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In theory, I could use both Calva and Clover for dynamic stuff so that might be a good option for full-stack, with one of them connected to a Clojure REPL and the other to a ClojureScript REPL but then you'd need to ensure your eval key bindings were also separate and you'd have to remember which to use with which files 🙂

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Hi! First of all, thank you for your work, it is inspiring how far Calva has come in the past couple years! I have a minor question: it seems like exceptions thrown with (ex-info ,,,) do not display ex-data in the REPL output, is there something that can be done about it? maybe the ability to register a custom exception formatter?


Hi! Thanks for the words of encouragement!


I don’t quite remember what goes in ex-data. Custom formatters sounds nice, but might be a bit tricky to implement. The output window is just a file. Most of the stack trace handling is done from line 321 in this file:


You are welcome to file an issue describing what you lack and we can discuss there what options we have.


oh, I've actually found this issue already being submitted:


wasn't able to find the logic of Exception printing (which seems to be different from stacktrace printing) in the source you attached... (also there's no line 321, but that doesn't really matter)


Haha, yeah, I gave you the link to the commit where we implemented some of the stack trace printing.


Anyway, nice that you found the issue!


Is the latter screenshot there showing the ex-data?


no, the exception in the issue does not appear to have ex-data , here's one:


but when it is thrown, only the message is displayed:


If I evaluate

   (ex-info "The ice cream has melted!"
            {:causes             #{:fridge-door-open :dangerously-high-temperature}
             :current-temperature {:value 25 :unit :celsius}}))
And then evaluate *e I get
 {:cause "The ice cream has melted!",
  :data {:causes #{:dangerously-high-temperature
         :current-temperature {:unit :celsius, :value 25}},
    [[user$eval7203 invokeStatic "NO_SOURCE_FILE" 5]
     [user$eval7203 invoke "NO_SOURCE_FILE" 4]
So, that would mean that we should either have another button there, That does essentially the same thing as
(ex-data *e)
Or that we could include it in the stack trace print.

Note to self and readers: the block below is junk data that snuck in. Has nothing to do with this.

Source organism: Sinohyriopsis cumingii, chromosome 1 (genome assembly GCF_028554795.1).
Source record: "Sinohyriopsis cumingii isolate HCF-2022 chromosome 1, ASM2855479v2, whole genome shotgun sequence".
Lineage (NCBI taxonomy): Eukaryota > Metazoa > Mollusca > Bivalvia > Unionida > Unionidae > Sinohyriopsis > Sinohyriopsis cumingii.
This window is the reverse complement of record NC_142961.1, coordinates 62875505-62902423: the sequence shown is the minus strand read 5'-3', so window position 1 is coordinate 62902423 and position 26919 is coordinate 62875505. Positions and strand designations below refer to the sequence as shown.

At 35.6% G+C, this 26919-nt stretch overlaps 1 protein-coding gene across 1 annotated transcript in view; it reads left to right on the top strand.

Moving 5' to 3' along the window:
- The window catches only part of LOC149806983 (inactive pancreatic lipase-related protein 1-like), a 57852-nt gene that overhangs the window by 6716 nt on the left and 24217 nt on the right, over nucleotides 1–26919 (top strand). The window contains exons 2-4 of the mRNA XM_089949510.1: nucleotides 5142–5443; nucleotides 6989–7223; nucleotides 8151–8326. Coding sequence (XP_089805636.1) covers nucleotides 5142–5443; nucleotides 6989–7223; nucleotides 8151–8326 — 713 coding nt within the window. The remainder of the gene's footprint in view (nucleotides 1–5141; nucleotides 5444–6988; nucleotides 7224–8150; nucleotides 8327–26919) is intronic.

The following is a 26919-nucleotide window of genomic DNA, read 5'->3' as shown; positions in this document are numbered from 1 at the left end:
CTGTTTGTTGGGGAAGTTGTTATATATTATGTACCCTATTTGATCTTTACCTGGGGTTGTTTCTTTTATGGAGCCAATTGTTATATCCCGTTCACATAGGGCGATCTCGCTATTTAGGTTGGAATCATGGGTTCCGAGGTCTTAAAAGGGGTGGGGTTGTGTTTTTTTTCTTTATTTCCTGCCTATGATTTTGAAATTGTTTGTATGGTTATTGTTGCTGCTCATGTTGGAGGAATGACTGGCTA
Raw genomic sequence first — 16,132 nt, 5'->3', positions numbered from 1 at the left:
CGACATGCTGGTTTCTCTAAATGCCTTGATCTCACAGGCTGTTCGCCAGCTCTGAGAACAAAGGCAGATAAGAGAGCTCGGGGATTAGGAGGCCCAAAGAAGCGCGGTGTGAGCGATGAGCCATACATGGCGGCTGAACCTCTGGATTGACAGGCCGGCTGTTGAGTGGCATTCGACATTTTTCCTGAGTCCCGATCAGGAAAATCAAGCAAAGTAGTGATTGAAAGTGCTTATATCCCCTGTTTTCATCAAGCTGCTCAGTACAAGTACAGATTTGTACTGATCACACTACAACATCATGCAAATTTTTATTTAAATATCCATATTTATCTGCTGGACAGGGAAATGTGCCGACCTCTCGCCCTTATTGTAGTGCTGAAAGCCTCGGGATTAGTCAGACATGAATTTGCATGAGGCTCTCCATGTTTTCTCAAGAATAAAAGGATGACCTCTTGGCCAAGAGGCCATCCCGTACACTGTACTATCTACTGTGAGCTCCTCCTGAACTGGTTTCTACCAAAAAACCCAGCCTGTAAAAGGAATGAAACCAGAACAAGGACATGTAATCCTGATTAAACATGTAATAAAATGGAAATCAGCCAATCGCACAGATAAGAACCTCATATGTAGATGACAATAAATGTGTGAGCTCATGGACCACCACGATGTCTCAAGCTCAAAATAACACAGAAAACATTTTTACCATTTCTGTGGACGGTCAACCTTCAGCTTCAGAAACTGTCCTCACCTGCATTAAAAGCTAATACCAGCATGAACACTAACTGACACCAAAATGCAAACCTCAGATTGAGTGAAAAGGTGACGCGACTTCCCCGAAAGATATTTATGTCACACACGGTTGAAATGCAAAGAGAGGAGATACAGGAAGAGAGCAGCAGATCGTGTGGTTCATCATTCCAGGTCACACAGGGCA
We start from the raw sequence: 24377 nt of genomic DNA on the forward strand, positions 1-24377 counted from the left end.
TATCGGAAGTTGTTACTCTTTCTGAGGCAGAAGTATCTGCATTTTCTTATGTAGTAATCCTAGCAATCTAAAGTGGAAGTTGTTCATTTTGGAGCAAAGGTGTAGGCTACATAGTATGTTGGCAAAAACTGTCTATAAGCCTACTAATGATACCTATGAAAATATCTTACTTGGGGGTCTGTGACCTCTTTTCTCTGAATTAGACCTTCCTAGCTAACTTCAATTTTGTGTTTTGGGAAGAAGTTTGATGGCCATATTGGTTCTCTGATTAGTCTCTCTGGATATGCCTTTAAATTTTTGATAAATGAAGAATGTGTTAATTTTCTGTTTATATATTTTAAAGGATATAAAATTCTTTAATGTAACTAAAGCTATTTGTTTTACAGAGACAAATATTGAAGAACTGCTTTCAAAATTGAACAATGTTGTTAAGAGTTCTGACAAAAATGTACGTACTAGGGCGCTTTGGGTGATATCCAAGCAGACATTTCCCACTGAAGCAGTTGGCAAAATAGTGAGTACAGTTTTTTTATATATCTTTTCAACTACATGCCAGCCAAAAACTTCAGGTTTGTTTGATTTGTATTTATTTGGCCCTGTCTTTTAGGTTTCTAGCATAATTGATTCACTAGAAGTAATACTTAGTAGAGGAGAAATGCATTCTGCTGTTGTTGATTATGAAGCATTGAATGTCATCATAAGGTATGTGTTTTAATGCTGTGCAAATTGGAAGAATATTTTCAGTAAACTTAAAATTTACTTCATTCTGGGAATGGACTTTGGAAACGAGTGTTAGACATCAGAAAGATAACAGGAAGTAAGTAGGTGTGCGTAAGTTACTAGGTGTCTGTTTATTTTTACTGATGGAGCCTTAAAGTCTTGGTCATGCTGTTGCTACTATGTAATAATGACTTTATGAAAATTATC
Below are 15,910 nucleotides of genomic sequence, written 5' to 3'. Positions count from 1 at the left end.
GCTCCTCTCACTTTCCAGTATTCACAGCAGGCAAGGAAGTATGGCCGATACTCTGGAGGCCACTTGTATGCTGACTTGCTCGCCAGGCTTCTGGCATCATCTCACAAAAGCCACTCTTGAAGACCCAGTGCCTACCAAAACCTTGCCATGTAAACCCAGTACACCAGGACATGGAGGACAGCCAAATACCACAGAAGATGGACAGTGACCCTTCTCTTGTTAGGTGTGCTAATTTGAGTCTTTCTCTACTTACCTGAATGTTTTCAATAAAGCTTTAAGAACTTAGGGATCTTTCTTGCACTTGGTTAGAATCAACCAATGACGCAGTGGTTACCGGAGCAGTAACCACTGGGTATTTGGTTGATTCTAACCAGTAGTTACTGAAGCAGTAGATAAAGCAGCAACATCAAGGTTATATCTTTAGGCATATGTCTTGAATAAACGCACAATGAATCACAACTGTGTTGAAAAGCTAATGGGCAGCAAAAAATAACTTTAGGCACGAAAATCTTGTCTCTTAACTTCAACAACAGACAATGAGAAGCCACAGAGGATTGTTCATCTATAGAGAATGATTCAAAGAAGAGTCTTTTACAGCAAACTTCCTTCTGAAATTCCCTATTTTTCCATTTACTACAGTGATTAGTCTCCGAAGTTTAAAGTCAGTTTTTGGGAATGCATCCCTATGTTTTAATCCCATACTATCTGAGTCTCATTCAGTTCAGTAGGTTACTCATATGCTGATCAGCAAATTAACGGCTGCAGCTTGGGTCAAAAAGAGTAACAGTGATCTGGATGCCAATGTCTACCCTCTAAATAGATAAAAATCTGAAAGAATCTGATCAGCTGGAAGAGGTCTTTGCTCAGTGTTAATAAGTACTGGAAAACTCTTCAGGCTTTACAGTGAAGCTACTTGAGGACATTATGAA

We currently only do what the button says it will do, and then also filter it some. But seems pretty easy to show more things. I just do *e when I want to see the whole thing, so have not thought so much about it.


that's certainly an opinionated matter, but for me it seems that ex-data belongs to the exception in the same way as the ex-message does, so it should be printed alongside it: either commented out below (as ex-message) or literally (as stacktraces, to be copy-able) I actually like your solution with accessing *e manually, and for many cases it will do, but unfortunately it doesn't seem to be able to work when connecting to an existing nREPL server, which throws exceptions in its main thread


Please add some context to that issue. I remember reading it, but didn’t understand what it was about then, because lack of Clojure knowledge and also didn’t see any ex-data there so got confused.


Checking, with that server that throws in the main thread, does Calva’s stacktrace print work?


sorry, that was nonsense about server's main thread, the exception handling there does not depend on Calva in any way


but when you connect to existing nREPL server and throw the exception from the REPL, I do indeed not have the button "print stacktrace", but can access *e which has all the data


That’s the opposite of what I thought you meant first. 😃


so, all the cases I can think of are covered with just accessing *e as you suggested, and the issue is not as critical as it first appeared to be, thank you for taking time to discuss it!

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Calva always connects to an existing nREPL server. btw. So that could not be the distinguishing factor.


hm, yes, I see that you're launching a classic nREPL server from the Terminal, but somehow there's a difference in the absense of the "stacktrace" button (not critical, just for the record):


Maybe that server does not have the cider-nrepl dependencies?


ah, you're right, I mostly work from Cursive, so those are missing!


thanks again, that was an insightful conversation!


I’m starting to wonder if we should just use *e instead of cider-nrepl for this.


it indeed looks like all the needed information is already in *e